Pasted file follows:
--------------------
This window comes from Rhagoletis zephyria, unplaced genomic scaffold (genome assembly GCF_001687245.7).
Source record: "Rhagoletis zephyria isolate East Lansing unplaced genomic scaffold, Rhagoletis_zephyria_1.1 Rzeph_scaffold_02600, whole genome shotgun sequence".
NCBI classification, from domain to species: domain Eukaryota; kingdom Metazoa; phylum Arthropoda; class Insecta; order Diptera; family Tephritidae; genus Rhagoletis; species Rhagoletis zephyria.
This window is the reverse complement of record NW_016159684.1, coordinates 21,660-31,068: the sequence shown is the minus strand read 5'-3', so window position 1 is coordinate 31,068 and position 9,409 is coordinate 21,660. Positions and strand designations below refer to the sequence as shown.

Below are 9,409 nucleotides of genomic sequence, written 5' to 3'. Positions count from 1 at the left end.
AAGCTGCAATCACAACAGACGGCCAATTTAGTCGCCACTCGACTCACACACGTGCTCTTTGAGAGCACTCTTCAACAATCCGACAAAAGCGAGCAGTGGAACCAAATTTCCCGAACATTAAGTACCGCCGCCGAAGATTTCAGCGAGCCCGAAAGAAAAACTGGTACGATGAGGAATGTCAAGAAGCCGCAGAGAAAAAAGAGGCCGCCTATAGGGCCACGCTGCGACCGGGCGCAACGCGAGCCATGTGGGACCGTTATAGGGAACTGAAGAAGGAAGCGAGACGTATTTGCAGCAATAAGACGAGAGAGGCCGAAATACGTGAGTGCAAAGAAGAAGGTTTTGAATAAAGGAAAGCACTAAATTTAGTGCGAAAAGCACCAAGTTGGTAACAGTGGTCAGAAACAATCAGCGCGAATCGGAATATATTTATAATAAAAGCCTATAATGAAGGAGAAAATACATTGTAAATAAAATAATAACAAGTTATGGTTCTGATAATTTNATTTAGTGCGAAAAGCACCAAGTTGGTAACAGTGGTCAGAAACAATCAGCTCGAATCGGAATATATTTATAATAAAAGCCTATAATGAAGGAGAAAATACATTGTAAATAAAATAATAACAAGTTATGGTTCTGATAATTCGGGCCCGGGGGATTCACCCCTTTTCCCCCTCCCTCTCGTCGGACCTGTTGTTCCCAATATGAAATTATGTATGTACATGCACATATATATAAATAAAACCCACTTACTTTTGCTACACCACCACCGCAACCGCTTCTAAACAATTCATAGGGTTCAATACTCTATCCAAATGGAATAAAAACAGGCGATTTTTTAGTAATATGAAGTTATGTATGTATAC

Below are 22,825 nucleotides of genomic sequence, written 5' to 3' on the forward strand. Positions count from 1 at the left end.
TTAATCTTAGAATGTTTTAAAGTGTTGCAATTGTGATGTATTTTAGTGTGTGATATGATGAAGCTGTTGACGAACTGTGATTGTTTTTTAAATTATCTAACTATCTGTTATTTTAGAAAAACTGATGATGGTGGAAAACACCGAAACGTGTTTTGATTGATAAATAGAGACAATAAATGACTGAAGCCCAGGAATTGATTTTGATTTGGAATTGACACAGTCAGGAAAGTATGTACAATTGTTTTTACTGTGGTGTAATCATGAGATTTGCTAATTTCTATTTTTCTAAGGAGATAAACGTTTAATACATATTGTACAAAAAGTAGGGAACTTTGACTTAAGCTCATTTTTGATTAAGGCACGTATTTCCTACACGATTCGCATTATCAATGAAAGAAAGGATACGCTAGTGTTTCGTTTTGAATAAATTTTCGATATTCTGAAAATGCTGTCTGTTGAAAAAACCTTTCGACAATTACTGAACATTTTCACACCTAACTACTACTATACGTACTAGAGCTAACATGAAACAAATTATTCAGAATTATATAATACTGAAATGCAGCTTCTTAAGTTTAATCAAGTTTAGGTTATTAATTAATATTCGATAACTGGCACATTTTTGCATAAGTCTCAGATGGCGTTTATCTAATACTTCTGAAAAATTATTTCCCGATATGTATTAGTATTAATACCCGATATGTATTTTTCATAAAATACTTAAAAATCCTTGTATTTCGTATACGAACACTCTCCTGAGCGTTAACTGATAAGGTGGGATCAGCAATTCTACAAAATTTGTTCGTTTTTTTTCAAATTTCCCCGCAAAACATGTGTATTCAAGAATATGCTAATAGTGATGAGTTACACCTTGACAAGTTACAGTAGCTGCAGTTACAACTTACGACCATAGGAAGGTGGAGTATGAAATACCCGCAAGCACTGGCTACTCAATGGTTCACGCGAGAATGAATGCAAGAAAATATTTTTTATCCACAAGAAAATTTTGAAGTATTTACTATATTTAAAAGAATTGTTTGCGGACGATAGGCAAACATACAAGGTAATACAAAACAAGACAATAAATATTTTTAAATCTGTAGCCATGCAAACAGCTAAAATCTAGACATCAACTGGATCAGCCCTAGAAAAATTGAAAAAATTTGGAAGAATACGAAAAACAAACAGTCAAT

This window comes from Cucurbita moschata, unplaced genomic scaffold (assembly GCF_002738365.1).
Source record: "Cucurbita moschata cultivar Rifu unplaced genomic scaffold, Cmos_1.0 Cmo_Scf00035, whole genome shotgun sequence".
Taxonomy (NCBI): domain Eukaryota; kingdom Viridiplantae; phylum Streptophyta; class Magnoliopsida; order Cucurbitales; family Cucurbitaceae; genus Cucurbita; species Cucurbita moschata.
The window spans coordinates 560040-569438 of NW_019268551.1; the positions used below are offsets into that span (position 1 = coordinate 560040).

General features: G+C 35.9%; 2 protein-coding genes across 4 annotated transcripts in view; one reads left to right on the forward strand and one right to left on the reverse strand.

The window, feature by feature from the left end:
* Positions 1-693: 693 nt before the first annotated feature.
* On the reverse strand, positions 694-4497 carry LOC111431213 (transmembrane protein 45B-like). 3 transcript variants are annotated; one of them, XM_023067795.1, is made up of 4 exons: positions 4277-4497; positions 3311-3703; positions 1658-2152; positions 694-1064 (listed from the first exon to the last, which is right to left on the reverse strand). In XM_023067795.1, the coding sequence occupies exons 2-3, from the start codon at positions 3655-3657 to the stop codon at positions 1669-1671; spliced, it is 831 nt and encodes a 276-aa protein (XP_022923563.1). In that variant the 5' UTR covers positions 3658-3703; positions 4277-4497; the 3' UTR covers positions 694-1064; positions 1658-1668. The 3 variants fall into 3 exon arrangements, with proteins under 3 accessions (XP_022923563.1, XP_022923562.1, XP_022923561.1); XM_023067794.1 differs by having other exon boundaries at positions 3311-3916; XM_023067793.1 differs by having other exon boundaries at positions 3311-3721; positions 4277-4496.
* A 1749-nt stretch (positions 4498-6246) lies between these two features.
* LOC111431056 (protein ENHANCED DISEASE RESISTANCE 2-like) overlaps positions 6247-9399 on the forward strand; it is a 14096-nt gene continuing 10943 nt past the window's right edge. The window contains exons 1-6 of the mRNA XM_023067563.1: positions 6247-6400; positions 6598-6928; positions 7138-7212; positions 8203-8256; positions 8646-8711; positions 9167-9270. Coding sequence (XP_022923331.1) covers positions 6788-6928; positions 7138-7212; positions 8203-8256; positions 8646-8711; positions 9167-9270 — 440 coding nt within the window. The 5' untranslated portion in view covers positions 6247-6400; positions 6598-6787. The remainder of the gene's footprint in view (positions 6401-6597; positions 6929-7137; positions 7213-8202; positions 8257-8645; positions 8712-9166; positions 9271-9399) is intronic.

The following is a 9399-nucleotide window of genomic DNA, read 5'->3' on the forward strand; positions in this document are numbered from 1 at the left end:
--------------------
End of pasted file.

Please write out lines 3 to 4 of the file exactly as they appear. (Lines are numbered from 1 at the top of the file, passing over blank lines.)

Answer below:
NCBI classification, from domain to species: domain Eukaryota; kingdom Metazoa; phylum Arthropoda; class Insecta; order Diptera; family Tephritidae; genus Rhagoletis; species Rhagoletis zephyria.
This window is the reverse complement of record NW_016159684.1, coordinates 21,660-31,068: the sequence shown is the minus strand read 5'-3', so window position 1 is coordinate 31,068 and position 9,409 is coordinate 21,660. Positions and strand designations below refer to the sequence as shown.